"Digitalization plays a decisive role. Maybe the most important. If we talk circular economy, we directly go for recycling process. So how can we recycle plastic products? The first step is we have to redesign products, because lots of products, for let's say 95 percent of products, are not recyclable," Reifenhäuser said.
In recent years, industry has redesigned products to be more recyclable, introducing items such as monolayer pouches. But those are still too hard to recycle "because plastic products are still so different. The single ones might be recyclable, but overall it's a big rotten fruit salad that you cannot make anything out of."
But he highlighted that companies, including Reifenhäuser Group, are developing an R-Cycle digital passport that can be used in automated sorting equipment, telling recyclers what materials, additives, inks and fillers are in containers like trays, pouches and bottles.
"This is relevant for mechanical recycling or chemical recycling," Reifenhäuser said. "This sounds a little bit like a vision, but it is not a vision. … The system is designed and developed and there are already some very successful pilot projects on the way."
K is a major global machinery show, and European plastics machinery builders have some concerns about the current economy, according to Thorsten Kühmann, general manager for plastics and rubber machinery at the VDMA (Germany's Mechanical Engineering Industry association) and secretary general of Euromap (European Association of Plastics and Rubber Machines).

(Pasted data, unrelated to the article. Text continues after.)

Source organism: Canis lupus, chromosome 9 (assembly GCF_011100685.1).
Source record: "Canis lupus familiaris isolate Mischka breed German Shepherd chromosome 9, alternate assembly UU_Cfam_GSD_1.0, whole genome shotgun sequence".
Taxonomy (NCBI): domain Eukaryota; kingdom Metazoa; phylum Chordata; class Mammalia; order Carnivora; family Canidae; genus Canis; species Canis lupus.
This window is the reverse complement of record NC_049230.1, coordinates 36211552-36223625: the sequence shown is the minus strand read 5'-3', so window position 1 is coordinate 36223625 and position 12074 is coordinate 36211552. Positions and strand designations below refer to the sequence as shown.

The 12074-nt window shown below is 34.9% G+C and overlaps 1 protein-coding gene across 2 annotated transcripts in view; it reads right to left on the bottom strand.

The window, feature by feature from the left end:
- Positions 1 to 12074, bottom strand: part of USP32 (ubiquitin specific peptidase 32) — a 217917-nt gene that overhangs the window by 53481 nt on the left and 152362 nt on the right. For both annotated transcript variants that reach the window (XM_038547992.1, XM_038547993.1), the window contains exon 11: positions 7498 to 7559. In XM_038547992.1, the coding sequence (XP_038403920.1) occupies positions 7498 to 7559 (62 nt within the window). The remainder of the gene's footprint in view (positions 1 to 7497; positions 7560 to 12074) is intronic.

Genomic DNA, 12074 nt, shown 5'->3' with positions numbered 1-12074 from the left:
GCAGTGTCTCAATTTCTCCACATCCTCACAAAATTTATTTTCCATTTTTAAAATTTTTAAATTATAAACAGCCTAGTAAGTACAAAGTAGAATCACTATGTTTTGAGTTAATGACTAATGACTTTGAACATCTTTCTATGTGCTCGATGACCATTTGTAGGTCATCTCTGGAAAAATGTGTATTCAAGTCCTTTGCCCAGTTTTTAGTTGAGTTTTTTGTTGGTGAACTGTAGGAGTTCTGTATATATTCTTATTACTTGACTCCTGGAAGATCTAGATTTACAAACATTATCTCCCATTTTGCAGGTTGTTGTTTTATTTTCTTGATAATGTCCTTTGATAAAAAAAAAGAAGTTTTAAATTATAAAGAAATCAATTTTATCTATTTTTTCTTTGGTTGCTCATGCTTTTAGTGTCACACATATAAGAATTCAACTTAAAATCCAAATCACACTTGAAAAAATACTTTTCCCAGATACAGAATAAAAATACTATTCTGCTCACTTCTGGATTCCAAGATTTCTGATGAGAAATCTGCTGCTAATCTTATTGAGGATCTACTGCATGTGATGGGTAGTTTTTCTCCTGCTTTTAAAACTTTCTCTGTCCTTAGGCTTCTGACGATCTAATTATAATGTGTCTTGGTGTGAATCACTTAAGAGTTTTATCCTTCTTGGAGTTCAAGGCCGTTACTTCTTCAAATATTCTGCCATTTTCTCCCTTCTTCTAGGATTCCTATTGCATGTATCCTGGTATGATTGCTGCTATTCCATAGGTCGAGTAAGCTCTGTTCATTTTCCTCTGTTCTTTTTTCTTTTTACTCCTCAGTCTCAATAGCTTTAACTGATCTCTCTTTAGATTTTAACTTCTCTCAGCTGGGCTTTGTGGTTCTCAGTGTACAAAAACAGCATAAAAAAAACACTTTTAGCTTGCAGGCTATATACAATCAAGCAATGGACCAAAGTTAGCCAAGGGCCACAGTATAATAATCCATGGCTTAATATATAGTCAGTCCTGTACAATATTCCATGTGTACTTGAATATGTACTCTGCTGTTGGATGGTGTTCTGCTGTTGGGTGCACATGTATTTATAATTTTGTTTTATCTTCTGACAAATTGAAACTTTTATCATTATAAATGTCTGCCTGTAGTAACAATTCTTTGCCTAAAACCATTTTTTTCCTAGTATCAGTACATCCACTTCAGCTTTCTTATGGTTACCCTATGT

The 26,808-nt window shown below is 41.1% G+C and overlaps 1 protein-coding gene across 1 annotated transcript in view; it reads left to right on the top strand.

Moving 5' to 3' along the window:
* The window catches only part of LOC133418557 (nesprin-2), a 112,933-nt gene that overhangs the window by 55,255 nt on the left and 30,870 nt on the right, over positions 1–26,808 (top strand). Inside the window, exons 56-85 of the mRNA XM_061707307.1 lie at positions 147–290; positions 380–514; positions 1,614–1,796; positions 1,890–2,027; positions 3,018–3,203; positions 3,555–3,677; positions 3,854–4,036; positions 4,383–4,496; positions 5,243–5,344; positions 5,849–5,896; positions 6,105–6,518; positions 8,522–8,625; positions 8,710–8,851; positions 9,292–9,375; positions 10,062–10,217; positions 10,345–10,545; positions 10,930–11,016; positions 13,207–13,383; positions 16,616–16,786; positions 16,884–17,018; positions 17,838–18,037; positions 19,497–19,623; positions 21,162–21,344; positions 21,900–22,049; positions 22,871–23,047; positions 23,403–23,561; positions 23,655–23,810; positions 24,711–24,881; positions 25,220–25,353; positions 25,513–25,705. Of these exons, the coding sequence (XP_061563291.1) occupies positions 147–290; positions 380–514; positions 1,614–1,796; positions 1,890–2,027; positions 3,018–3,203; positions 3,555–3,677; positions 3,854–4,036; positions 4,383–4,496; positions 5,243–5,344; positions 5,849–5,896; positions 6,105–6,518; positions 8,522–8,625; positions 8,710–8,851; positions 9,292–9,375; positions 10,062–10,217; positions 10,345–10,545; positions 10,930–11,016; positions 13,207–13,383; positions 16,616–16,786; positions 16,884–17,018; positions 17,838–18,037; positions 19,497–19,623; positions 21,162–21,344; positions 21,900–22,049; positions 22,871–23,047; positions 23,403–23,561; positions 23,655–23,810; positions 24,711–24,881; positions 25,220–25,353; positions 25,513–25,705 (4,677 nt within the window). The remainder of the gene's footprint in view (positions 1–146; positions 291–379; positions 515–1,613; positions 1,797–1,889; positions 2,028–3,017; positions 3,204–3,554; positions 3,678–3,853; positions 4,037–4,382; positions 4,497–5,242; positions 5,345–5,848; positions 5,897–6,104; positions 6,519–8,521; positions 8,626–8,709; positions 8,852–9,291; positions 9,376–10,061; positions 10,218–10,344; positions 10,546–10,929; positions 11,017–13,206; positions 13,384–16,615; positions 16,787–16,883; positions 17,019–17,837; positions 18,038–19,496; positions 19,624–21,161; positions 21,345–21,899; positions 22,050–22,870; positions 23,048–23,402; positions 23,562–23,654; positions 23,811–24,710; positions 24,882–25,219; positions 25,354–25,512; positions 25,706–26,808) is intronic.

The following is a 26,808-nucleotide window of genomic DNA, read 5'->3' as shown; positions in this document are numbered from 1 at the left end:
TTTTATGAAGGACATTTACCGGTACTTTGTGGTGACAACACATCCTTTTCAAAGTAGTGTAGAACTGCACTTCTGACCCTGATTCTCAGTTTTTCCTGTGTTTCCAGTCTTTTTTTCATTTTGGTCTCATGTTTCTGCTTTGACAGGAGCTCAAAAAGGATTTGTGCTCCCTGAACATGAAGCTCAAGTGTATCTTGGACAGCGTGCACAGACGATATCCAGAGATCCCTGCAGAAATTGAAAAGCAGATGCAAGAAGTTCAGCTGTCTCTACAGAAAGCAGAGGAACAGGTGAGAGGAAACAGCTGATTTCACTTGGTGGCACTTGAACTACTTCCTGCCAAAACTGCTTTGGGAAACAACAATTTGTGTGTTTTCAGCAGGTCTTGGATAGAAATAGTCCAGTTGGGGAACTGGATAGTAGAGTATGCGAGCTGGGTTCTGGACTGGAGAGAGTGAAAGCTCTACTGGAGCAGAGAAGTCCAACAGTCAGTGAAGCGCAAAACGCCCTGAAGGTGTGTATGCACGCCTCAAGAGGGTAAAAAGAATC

"The biggest challenge, from my point of view, is that the supply chain is very much a question. Deliveries to Ukraine and Russia, and from Ukraine and Russia, are quite impossible right now. Cable harnesses for the automotive industry are produced in Ukraine. That's one example. But there's even more. The lockdown situation in China. This has been going on for a very long time. We don't know how long it will continue, then the closure of the Shanghai harbour, that brings more pressure to the supply chain," Kühmann said.
He also cited rising prices for oil, natural gas and steel, and the difficulty in predicting future changes.
"That makes it difficult to calculate the cost of the machine, especially regarding long running projects," he said. "The good thing is we've got full order books. So the demand is there, certainly, but still, we expect a flat sales outlook through the end of the year."
Euromap announced June 20 that the global production of plastics and rubber machinery grew by 13 percent in 2021 and reached a new record level of 38.6 billion euros ($40.5 billion). European plastics and rubber machinery manufacturers now account for 40 percent of global production.
China exported 5.7 billion euros ($5.9 billion) in equipment in 2021, and for the first time surpassed Germany as the No. 1 machinery exporter. Germany is now in second place, according to Euromap estimates, with export sales of 5.2 billion euros ($5.4 billion).